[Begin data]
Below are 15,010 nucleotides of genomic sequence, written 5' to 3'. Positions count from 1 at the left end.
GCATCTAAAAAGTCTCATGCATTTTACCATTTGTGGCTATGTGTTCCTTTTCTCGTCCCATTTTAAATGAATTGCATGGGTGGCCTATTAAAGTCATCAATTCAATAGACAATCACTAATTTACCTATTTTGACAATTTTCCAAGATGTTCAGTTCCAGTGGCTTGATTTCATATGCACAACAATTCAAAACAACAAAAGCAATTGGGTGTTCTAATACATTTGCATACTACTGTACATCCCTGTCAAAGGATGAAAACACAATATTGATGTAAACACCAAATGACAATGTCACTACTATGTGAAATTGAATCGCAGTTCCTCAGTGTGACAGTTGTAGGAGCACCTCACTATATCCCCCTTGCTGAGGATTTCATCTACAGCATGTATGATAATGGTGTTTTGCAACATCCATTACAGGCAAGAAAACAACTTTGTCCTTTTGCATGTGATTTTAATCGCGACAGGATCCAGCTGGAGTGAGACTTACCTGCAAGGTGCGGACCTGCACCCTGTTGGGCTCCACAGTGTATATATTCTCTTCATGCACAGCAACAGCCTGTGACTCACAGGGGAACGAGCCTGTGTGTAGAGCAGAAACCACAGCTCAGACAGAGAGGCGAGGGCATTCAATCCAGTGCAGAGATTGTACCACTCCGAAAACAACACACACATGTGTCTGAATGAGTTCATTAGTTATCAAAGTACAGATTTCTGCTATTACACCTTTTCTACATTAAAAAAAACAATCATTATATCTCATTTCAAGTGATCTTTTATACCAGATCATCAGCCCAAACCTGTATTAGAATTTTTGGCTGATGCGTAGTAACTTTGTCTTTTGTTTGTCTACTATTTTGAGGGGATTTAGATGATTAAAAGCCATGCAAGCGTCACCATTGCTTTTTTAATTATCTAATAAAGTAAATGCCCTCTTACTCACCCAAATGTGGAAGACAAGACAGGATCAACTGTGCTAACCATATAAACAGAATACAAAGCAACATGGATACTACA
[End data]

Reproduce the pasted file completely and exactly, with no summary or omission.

Below are 15,010 nucleotides of genomic sequence, written 5' to 3'. Positions count from 1 at the left end.
GCATCTAAAAAGTCTCATGCATTTTACCATTTGTGGCTATGTGTTCCTTTTCTCGTCCCATTTTAAATGAATTGCATGGGTGGCCTATTAAAGTCATCAATTCAATAGACAATCACTAATTTACCTATTTTGACAATTTTCCAAGATGTTCAGTTCCAGTGGCTTGATTTCATATGCACAACAATTCAAAACAACAAAAGCAATTGGGTGTTCTAATACATTTGCATACTACTGTACATCCCTGTCAAAGGATGAAAACACAATATTGATGTAAACACCAAATGACAATGTCACTACTATGTGAAATTGAATCGCAGTTCCTCAGTGTGACAGTTGTAGGAGCACCTCACTATATCCCCCTTGCTGAGGATTTCATCTACAGCATGTATGATAATGGTGTTTTGCAACATCCATTACAGGCAAGAAAACAACTTTGTCCTTTTGCATGTGATTTTAATCGCGACAGGATCCAGCTGGAGTGAGACTTACCTGCAAGGTGCGGACCTGCACCCTGTTGGGCTCCACAGTGTATATATTCTCTTCATGCACAGCAACAGCCTGTGACTCACAGGGGAACGAGCCTGTGTGTAGAGCAGAAACCACAGCTCAGACAGAGAGGCGAGGGCATTCAATCCAGTGCAGAGATTGTACCACTCCGAAAACAACACACACATGTGTCTGAATGAGTTCATTAGTTATCAAAGTACAGATTTCTGCTATTACACCTTTTCTACATTAAAAAAAACAATCATTATATCTCATTTCAAGTGATCTTTTATACCAGATCATCAGCCCAAACCTGTATTAGAATTTTTGGCTGATGCGTAGTAACTTTGTCTTTTGTTTGTCTACTATTTTGAGGGGATTTAGATGATTAAAAGCCATGCAAGCGTCACCATTGCTTTTTTAATTATCTAATAAAGTAAATGCCCTCTTACTCACCCAAATGTGGAAGACAAGACAGGATCAACTGTGCTAACCATATAAACAGAATACAAAGCAACATGGATACTACA